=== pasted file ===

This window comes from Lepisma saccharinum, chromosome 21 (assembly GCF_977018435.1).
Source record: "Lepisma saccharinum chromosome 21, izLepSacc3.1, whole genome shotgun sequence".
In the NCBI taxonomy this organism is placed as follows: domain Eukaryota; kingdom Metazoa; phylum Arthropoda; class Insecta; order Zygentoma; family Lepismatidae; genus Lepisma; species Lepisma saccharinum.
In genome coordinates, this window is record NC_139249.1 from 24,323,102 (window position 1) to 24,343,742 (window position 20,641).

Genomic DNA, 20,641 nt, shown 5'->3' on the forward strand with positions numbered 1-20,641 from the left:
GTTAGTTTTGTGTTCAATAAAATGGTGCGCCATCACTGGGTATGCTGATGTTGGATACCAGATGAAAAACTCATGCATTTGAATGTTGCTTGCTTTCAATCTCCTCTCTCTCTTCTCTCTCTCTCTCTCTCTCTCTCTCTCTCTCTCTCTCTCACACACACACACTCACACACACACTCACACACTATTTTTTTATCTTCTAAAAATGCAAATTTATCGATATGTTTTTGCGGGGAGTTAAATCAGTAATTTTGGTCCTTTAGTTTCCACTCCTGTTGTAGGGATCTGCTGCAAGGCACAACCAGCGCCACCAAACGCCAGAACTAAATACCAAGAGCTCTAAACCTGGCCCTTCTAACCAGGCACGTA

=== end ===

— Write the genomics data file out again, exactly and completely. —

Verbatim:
This window comes from Lepisma saccharinum, chromosome 21 (assembly GCF_977018435.1).
Source record: "Lepisma saccharinum chromosome 21, izLepSacc3.1, whole genome shotgun sequence".
In the NCBI taxonomy this organism is placed as follows: domain Eukaryota; kingdom Metazoa; phylum Arthropoda; class Insecta; order Zygentoma; family Lepismatidae; genus Lepisma; species Lepisma saccharinum.
In genome coordinates, this window is record NC_139249.1 from 24,323,102 (window position 1) to 24,343,742 (window position 20,641).

Genomic DNA, 20,641 nt, shown 5'->3' on the forward strand with positions numbered 1-20,641 from the left:
GTTAGTTTTGTGTTCAATAAAATGGTGCGCCATCACTGGGTATGCTGATGTTGGATACCAGATGAAAAACTCATGCATTTGAATGTTGCTTGCTTTCAATCTCCTCTCTCTCTTCTCTCTCTCTCTCTCTCTCTCTCTCTCTCTCTCTCTCTCACACACACACACTCACACACACACTCACACACTATTTTTTTATCTTCTAAAAATGCAAATTTATCGATATGTTTTTGCGGGGAGTTAAATCAGTAATTTTGGTCCTTTAGTTTCCACTCCTGTTGTAGGGATCTGCTGCAAGGCACAACCAGCGCCACCAAACGCCAGAACTAAATACCAAGAGCTCTAAACCTGGCCCTTCTAACCAGGCACGTA